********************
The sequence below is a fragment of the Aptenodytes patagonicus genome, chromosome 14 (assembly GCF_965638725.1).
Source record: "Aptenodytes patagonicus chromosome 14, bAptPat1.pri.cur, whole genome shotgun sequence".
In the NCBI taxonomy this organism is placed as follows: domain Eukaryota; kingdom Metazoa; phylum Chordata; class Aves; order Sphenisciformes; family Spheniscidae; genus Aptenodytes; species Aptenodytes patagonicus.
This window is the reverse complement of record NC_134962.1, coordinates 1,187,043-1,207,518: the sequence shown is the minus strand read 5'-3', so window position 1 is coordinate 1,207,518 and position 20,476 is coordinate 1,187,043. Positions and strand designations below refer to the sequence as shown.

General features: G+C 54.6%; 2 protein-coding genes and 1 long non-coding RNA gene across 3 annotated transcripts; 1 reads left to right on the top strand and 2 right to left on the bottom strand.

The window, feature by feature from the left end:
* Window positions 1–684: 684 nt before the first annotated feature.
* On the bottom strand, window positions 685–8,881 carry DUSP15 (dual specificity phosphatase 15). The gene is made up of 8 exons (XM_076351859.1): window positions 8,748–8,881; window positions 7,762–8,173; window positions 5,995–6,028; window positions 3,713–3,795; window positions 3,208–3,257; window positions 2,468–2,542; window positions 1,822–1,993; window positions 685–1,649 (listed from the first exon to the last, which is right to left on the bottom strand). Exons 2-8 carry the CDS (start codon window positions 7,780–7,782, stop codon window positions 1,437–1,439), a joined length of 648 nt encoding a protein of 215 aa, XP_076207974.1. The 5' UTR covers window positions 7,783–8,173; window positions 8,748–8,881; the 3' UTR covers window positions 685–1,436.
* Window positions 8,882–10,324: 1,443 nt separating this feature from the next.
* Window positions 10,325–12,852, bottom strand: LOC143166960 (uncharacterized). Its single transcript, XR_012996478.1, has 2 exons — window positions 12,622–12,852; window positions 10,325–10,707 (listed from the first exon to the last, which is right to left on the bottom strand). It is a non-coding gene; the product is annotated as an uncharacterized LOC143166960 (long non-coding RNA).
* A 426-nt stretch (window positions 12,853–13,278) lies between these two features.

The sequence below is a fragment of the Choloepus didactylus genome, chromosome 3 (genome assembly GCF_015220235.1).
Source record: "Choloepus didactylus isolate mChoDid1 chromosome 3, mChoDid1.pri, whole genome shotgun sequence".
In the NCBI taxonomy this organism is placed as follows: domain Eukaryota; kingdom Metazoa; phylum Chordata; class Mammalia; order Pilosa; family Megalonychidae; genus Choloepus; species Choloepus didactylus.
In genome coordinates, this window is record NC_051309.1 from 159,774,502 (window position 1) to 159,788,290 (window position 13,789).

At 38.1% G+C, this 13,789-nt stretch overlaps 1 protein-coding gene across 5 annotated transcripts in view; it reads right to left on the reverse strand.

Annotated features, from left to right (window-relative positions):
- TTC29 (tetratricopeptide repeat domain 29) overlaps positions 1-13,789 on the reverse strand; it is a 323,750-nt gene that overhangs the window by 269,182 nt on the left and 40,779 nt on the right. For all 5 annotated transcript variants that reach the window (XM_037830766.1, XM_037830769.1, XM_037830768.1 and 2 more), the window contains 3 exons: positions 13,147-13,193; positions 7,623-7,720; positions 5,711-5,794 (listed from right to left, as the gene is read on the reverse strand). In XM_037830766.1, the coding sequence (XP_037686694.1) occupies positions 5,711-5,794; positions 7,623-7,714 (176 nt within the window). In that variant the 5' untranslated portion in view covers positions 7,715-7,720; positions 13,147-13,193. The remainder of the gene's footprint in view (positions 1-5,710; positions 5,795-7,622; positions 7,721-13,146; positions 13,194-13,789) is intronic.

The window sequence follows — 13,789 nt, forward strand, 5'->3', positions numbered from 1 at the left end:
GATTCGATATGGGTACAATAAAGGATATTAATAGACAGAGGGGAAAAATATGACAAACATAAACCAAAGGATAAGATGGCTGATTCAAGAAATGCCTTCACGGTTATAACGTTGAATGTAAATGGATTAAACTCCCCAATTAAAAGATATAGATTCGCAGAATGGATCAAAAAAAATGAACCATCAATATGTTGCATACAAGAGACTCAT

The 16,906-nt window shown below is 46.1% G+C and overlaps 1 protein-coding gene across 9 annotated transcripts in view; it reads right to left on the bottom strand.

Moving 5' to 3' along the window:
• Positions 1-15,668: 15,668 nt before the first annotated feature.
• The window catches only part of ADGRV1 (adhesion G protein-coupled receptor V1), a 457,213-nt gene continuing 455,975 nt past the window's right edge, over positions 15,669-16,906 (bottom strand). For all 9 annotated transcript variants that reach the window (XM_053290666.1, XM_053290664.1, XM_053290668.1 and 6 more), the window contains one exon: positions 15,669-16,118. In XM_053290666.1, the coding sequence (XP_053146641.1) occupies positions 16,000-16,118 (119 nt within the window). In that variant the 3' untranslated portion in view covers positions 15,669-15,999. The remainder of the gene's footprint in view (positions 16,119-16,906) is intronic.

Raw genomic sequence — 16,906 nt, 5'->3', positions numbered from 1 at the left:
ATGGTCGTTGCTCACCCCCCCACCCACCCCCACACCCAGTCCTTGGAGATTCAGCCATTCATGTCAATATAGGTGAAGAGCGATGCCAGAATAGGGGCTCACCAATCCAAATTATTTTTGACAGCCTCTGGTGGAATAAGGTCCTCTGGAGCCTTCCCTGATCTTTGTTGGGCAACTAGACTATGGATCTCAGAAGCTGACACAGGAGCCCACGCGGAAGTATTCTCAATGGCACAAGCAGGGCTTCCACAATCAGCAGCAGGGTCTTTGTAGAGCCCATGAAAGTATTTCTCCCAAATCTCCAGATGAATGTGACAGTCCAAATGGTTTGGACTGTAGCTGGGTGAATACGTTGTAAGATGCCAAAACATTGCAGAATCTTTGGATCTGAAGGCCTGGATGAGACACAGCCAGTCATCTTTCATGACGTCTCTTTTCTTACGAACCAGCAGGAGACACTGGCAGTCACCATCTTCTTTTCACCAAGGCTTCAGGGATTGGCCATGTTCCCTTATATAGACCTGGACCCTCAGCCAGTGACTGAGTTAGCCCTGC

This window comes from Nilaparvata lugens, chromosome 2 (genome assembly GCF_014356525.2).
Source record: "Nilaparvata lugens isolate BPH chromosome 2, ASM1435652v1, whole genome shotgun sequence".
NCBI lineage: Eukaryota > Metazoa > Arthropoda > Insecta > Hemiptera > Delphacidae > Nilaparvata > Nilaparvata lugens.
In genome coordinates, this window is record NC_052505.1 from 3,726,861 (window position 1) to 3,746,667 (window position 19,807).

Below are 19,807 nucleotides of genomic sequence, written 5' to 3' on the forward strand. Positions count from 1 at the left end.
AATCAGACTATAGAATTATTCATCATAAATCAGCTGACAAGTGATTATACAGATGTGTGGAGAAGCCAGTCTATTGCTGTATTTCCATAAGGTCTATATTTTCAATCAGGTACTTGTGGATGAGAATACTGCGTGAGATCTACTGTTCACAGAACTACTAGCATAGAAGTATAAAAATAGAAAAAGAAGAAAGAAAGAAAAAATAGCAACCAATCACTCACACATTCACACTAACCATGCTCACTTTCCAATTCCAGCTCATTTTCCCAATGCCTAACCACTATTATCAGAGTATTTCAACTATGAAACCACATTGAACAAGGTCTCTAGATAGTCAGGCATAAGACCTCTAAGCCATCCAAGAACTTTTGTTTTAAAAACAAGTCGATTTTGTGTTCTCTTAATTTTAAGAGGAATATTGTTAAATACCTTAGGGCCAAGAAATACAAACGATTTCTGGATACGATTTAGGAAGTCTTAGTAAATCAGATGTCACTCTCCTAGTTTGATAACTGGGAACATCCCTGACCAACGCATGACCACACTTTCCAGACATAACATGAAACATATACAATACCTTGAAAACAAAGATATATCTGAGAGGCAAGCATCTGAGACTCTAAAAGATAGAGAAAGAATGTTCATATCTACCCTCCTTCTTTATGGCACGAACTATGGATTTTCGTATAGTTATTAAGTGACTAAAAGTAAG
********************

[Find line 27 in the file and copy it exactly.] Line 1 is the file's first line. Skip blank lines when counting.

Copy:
This window comes from Nilaparvata lugens, chromosome 2 (genome assembly GCF_014356525.2).